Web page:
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Comet dust harbors life's building blocks

Extraterrestrial source confirmed for comet’s amino acids

5:43pm, August 18, 2009

A building block of proteins found in samples from an icy comet’s halo suggests that the ingredients of life could have hitched a ride to early Earth, researchers reported August 16 at a meeting of the American Chemical Society.

“The early Earth was bombarded with comets and meteorites,” says Jamie Elsila of NASA’s Goddard Space Flight Center in Greenbelt, Md., who led the new analysis. “This is one more clue to what ingredients could have been present on the early Earth and how they could have gotten there.”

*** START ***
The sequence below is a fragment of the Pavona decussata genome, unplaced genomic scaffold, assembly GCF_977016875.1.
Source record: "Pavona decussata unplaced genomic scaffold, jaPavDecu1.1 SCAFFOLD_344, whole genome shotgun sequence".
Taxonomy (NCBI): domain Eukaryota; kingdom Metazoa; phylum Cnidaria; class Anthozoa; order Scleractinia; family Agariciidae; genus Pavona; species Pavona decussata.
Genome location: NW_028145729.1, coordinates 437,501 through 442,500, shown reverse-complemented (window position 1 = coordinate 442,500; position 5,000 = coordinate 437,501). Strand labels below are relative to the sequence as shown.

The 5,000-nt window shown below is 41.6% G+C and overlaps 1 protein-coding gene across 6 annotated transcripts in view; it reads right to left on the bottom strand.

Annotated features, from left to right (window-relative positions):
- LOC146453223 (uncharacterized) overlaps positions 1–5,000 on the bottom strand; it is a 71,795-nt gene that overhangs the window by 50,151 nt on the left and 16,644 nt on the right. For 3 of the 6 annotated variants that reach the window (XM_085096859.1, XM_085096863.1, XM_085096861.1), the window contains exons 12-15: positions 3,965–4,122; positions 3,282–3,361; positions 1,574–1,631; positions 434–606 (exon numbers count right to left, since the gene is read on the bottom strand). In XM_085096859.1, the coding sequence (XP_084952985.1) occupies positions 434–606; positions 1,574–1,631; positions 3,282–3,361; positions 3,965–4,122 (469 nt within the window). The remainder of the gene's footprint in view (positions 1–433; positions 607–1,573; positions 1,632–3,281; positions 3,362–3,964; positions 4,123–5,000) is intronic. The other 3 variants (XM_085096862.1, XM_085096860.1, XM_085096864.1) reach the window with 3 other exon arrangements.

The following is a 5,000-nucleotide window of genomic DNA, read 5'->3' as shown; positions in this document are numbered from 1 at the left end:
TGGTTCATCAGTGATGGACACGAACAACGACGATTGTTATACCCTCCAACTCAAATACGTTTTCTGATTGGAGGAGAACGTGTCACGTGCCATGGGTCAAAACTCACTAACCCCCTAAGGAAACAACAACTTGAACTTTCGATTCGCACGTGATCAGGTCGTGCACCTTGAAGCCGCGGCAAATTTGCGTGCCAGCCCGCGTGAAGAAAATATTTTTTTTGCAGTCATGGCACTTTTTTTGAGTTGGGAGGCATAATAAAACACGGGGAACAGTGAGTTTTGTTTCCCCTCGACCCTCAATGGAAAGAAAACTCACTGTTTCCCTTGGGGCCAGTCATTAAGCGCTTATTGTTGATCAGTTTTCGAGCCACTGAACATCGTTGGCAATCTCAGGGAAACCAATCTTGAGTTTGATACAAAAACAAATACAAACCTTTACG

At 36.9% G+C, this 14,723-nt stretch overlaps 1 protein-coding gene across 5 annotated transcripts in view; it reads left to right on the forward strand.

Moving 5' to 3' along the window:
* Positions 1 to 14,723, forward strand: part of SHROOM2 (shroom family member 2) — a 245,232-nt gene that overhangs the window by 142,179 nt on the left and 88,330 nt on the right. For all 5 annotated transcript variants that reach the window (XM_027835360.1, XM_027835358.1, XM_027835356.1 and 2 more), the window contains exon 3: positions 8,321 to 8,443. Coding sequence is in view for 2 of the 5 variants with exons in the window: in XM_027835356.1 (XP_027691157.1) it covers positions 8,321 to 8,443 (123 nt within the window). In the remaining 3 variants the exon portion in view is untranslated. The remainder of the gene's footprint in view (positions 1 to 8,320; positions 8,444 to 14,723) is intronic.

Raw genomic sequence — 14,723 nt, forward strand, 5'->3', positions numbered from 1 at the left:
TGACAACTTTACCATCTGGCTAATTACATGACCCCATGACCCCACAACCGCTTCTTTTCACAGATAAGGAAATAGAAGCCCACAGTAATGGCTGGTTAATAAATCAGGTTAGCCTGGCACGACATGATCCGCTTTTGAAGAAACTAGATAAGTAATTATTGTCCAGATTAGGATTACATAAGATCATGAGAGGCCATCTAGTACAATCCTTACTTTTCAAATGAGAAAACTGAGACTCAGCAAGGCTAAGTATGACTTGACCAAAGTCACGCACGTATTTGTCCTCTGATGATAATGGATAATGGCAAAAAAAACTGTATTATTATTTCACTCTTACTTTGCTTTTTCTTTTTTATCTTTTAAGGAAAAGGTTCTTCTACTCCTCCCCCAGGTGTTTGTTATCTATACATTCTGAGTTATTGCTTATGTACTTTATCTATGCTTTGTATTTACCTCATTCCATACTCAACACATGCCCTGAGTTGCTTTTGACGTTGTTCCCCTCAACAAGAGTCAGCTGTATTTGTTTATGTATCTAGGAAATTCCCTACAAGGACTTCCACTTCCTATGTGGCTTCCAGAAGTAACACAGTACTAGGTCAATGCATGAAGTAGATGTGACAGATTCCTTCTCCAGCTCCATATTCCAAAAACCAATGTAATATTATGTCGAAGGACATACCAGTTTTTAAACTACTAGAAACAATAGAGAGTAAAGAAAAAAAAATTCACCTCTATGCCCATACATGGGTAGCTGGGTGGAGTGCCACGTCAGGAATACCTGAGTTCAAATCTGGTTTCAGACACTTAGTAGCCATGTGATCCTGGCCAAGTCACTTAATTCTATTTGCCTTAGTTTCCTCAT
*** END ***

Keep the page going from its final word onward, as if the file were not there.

NASA’s Stardust spacecraft collected the study samples when it flew through the gassy halo, or coma, of the comet Wild 2 (pronounced “Vilt-2”) in 2004. Two years later the collecting device parachuted to Earth, landing in the dark of night in Utah. Previous analyses by Elsila’s NASA colleagues Daniel Glavin and Jason Dworkin revealed that the samples contained amino acids, the building blocks of proteins.

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